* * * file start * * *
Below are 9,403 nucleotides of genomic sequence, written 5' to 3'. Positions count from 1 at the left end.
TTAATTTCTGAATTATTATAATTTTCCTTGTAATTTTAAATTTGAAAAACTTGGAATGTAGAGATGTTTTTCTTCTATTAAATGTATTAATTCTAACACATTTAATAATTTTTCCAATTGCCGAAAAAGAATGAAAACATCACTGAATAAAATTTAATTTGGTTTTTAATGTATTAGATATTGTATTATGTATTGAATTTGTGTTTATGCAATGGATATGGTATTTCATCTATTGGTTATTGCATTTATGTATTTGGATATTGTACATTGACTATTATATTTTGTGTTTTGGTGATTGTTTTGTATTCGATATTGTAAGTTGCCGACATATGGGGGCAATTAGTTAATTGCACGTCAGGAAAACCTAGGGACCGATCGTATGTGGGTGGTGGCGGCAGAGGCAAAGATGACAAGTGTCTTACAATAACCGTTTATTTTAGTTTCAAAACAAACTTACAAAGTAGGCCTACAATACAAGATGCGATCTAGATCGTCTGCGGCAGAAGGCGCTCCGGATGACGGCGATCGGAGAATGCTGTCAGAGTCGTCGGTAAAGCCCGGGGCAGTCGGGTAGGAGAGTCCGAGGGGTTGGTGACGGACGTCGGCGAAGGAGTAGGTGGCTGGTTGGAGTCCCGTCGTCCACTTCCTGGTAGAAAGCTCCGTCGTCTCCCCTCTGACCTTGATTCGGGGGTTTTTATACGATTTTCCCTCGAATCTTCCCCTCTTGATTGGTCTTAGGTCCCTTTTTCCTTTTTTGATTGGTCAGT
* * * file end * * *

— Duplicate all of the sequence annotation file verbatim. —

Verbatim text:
Below are 9,403 nucleotides of genomic sequence, written 5' to 3'. Positions count from 1 at the left end.
TTAATTTCTGAATTATTATAATTTTCCTTGTAATTTTAAATTTGAAAAACTTGGAATGTAGAGATGTTTTTCTTCTATTAAATGTATTAATTCTAACACATTTAATAATTTTTCCAATTGCCGAAAAAGAATGAAAACATCACTGAATAAAATTTAATTTGGTTTTTAATGTATTAGATATTGTATTATGTATTGAATTTGTGTTTATGCAATGGATATGGTATTTCATCTATTGGTTATTGCATTTATGTATTTGGATATTGTACATTGACTATTATATTTTGTGTTTTGGTGATTGTTTTGTATTCGATATTGTAAGTTGCCGACATATGGGGGCAATTAGTTAATTGCACGTCAGGAAAACCTAGGGACCGATCGTATGTGGGTGGTGGCGGCAGAGGCAAAGATGACAAGTGTCTTACAATAACCGTTTATTTTAGTTTCAAAACAAACTTACAAAGTAGGCCTACAATACAAGATGCGATCTAGATCGTCTGCGGCAGAAGGCGCTCCGGATGACGGCGATCGGAGAATGCTGTCAGAGTCGTCGGTAAAGCCCGGGGCAGTCGGGTAGGAGAGTCCGAGGGGTTGGTGACGGACGTCGGCGAAGGAGTAGGTGGCTGGTTGGAGTCCCGTCGTCCACTTCCTGGTAGAAAGCTCCGTCGTCTCCCCTCTGACCTTGATTCGGGGGTTTTTATACGATTTTCCCTCGAATCTTCCCCTCTTGATTGGTCTTAGGTCCCTTTTTCCTTTTTTGATTGGTCAGT